“Where do most refugees settle down?”, I ask. “Some of them go to the especially conservative areas because people there are more likely to feel an obligation to help others,” my colleague says. “But wherever they see a possibility. For instance, some have set themselves up in a no longer used prison in the Bekaa.” When visiting in March, an Islamic aid organisation directed us towards a quarter at the edge of the city. Hundreds of refugees live here in unfinished concrete buildings that merely consist of intermediate ceilings and support columns. The ice-cold wind that whistles through the buildings is only countered by chipboards and canvasses with which individual families have sectioned off their own small areas. Mats, clothing, blankets are lying around, but nothing to heat the place. Mostly tiny children’s clothes are fluttering on washing lines in between the columns. A steel barrel has been placed in front of the house from which the penetrative stench of burnt waste spreads out. That is the only available cooking facility.
“Have you received help from anyone?”, we ask. “One organisation was kind enough to give us the canvasses. And we are allowed to fetch water over there.” A women carrying a baby points to another unfinished building a hundred metres further, from which a couple of boys carry over buckets. “Where do you come from? And how did you live there?” The camp’s oldest shrugs: “We are from the outskirts of Homs. The situation got so bad there at the beginning of this year that it became unbearable. A couple of men from our area were occupied on construction sites here, that is why we came here. We do not wish to complain, we did not have much at home. The main thing is that we are in safety.” – “What do the children do? Do they visit school?” – “No, there is no space for that in the schools.” “Come, have some coffee with us”, they invite us. The situation has not impaired their hospitality. We politely decline. “Once we are back in Syria!” The woman beams.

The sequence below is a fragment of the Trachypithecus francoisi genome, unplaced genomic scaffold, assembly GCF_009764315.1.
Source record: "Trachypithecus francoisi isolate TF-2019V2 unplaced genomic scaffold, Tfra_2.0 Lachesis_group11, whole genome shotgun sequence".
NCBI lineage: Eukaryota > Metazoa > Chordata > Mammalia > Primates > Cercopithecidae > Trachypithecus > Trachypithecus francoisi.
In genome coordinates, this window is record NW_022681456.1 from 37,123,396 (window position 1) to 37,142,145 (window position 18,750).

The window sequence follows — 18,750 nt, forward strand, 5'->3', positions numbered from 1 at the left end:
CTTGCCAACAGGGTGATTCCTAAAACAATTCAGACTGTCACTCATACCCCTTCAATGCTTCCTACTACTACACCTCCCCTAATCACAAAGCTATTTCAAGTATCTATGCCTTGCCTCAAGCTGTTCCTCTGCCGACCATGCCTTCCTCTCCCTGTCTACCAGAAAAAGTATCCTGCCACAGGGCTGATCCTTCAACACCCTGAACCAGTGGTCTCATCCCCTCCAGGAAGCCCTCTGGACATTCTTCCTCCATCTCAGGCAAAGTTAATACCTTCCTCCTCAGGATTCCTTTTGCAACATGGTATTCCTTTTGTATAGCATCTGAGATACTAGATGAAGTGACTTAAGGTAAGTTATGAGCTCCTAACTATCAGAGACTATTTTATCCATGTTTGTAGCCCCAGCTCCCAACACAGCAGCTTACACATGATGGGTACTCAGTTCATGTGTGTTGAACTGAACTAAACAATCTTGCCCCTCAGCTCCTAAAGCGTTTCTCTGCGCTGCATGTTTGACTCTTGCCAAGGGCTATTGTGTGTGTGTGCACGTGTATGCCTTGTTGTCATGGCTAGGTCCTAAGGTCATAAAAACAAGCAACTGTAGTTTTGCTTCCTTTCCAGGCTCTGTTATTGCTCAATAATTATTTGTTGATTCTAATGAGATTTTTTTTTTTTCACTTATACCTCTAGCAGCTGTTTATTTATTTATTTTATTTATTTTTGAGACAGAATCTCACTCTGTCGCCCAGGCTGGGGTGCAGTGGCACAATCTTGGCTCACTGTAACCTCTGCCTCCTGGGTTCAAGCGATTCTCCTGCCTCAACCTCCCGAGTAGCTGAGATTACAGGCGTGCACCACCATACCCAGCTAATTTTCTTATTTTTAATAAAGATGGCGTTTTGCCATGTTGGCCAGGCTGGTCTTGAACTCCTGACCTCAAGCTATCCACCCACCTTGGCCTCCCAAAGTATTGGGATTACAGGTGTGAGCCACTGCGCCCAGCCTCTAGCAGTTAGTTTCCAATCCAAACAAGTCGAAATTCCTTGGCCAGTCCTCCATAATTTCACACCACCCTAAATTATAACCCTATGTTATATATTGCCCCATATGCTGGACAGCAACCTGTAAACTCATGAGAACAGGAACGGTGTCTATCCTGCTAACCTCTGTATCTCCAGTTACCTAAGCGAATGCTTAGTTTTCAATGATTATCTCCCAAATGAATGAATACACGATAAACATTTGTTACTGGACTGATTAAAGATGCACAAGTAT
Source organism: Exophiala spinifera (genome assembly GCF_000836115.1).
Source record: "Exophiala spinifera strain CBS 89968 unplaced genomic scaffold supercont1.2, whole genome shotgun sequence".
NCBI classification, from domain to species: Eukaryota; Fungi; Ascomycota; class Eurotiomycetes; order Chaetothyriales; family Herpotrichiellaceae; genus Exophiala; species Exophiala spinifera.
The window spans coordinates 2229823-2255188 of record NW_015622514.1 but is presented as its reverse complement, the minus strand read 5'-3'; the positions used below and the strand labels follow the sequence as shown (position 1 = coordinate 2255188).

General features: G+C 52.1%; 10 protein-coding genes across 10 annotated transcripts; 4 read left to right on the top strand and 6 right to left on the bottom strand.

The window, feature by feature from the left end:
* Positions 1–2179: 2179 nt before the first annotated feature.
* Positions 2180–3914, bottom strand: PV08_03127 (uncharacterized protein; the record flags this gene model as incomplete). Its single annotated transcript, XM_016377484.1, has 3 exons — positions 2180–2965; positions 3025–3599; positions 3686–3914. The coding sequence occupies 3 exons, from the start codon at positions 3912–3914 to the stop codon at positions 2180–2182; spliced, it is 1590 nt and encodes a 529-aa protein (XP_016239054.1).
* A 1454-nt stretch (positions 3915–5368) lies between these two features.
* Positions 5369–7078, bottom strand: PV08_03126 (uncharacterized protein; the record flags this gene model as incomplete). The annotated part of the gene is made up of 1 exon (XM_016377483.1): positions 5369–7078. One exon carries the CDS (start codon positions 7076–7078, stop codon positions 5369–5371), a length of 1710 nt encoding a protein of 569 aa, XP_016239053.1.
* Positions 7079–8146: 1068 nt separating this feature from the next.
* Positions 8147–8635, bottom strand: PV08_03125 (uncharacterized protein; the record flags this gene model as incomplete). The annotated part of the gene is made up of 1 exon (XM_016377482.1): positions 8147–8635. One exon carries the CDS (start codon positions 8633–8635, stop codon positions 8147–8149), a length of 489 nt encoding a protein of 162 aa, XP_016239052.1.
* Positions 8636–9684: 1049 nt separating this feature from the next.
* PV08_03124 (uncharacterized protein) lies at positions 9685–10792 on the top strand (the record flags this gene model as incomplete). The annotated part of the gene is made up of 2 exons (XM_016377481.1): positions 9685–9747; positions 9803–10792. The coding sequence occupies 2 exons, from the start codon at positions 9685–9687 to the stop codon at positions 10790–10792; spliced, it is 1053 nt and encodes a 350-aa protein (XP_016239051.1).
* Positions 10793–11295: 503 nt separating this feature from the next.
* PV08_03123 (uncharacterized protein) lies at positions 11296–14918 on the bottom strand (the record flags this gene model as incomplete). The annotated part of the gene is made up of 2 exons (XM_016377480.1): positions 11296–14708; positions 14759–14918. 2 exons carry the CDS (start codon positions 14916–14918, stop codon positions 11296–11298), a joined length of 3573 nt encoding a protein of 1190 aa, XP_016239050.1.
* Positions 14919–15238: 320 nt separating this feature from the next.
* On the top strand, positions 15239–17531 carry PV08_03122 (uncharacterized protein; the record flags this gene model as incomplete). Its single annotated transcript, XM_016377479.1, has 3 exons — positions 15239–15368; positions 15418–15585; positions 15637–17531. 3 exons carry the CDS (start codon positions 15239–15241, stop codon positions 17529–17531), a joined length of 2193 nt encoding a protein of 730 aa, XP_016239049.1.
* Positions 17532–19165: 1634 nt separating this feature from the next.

I meet a journalist in Beirut who has just arrived from Cairo. “Syrian women have become a downright myth in Egypt. Even our caretaker dreams of taking one of them, even though he already has two wives.” From time to time the rumour would spread that Syrian women would be procured in this mosque or the other, and that anyone interested did not have the feeling of doing anything wrong. The only thing one presumably would have to be able to provide was a room for the marriage, which was said to be dirt cheap – whilst many Egyptians could not afford marrying an Egyptian woman – and they had the feeling of doing a good deed by helping these women. She quotes a gentleman who is said to have praised “Bashar, thank you that you have sent us so many Syrian women.” The trafficking of women is not quite that obvious in Lebanon. But here also stories about marriages out of desperation and families who resort to selling their daughters can be heard circulating. “Sexual harassment has become socially acceptable due to this concept,” my colleague Haid Haid states. “For me, this is a new phenomenon. For many years I worked with Iraqi refugees for the UNHCR in Syria. There also was sexual exploitation there, but prostitution is frowned upon and by naming it differently here, one has helped to enhance the social acceptance of these appalling circumstances.”
First published on Heinrich von Arabien on June 20, the international refugee day.
Translated from the German by Christine F. G. Kollmar.